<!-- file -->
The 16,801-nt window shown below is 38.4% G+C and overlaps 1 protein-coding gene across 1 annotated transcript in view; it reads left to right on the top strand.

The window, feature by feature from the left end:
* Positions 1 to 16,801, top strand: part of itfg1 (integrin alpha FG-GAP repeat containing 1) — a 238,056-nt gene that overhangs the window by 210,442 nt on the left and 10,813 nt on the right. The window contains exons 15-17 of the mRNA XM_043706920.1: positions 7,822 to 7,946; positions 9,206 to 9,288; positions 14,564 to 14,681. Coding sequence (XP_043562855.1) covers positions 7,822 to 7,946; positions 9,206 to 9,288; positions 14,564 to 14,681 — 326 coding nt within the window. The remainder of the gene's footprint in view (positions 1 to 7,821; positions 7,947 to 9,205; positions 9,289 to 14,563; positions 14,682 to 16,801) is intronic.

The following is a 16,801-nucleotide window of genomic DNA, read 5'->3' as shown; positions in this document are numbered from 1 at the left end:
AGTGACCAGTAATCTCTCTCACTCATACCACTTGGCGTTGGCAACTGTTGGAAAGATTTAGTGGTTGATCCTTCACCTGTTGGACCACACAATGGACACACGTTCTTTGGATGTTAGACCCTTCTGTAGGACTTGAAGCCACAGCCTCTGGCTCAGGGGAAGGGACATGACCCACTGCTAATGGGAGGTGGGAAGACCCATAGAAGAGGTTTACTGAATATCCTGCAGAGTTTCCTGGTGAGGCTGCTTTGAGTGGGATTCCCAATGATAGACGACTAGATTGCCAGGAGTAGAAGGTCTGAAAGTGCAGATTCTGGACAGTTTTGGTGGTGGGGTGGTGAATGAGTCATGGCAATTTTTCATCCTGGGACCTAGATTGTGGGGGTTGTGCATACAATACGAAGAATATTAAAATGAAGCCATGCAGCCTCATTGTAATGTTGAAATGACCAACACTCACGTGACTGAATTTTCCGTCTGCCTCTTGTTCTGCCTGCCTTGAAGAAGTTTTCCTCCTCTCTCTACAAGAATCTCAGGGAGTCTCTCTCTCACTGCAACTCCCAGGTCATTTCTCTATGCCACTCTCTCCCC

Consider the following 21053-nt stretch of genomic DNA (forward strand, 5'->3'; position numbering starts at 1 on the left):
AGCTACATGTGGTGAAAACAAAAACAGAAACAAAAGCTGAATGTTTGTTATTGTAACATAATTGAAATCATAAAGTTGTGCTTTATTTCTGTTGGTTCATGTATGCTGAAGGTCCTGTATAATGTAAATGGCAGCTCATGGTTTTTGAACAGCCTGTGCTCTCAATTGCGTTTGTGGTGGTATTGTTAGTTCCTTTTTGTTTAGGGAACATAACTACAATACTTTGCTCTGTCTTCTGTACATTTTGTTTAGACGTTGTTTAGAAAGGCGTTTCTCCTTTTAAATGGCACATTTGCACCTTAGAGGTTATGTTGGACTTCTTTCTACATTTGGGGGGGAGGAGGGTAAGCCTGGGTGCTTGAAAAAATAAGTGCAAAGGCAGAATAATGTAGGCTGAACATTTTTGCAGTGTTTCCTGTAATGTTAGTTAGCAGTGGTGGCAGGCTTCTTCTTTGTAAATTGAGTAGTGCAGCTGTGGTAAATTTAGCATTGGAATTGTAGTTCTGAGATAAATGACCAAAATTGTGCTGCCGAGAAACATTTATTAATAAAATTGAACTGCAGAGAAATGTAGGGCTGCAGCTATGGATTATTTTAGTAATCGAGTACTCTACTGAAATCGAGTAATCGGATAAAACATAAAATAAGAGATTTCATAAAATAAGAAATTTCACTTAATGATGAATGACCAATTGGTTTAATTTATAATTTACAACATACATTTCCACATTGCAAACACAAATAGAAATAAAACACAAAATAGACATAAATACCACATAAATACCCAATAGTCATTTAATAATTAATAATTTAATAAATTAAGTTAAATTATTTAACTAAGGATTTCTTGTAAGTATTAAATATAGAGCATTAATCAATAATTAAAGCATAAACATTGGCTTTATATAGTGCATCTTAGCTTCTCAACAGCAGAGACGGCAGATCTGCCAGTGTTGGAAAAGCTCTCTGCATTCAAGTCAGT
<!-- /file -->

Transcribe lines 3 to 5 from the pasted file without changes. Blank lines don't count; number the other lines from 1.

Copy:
* Positions 1 to 16,801, top strand: part of itfg1 (integrin alpha FG-GAP repeat containing 1) — a 238,056-nt gene that overhangs the window by 210,442 nt on the left and 10,813 nt on the right. The window contains exons 15-17 of the mRNA XM_043706920.1: positions 7,822 to 7,946; positions 9,206 to 9,288; positions 14,564 to 14,681. Coding sequence (XP_043562855.1) covers positions 7,822 to 7,946; positions 9,206 to 9,288; positions 14,564 to 14,681 — 326 coding nt within the window. The remainder of the gene's footprint in view (positions 1 to 7,821; positions 7,947 to 9,205; positions 9,289 to 14,563; positions 14,682 to 16,801) is intronic.

The following is a 16,801-nucleotide window of genomic DNA, read 5'->3' as shown; positions in this document are numbered from 1 at the left end:
AGTGACCAGTAATCTCTCTCACTCATACCACTTGGCGTTGGCAACTGTTGGAAAGATTTAGTGGTTGATCCTTCACCTGTTGGACCACACAATGGACACACGTTCTTTGGATGTTAGACCCTTCTGTAGGACTTGAAGCCACAGCCTCTGGCTCAGGGGAAGGGACATGACCCACTGCTAATGGGAGGTGGGAAGACCCATAGAAGAGGTTTACTGAATATCCTGCAGAGTTTCCTGGTGAGGCTGCTTTGAGTGGGATTCCCAATGATAGACGACTAGATTGCCAGGAGTAGAAGGTCTGAAAGTGCAGATTCTGGACAGTTTTGGTGGTGGGGTGGTGAATGAGTCATGGCAATTTTTCATCCTGGGACCTAGATTGTGGGGGTTGTGCATACAATACGAAGAATATTAAAATGAAGCCATGCAGCCTCATTGTAATGTTGAAATGACCAACACTCACGTGACTGAATTTTCCGTCTGCCTCTTGTTCTGCCTGCCTTGAAGAAGTTTTCCTCCTCTCTCTACAAGAATCTCAGGGAGTCTCTCTCTCACTGCAACTCCCAGGTCATTTCTCTATGCCACTCTCTCCCC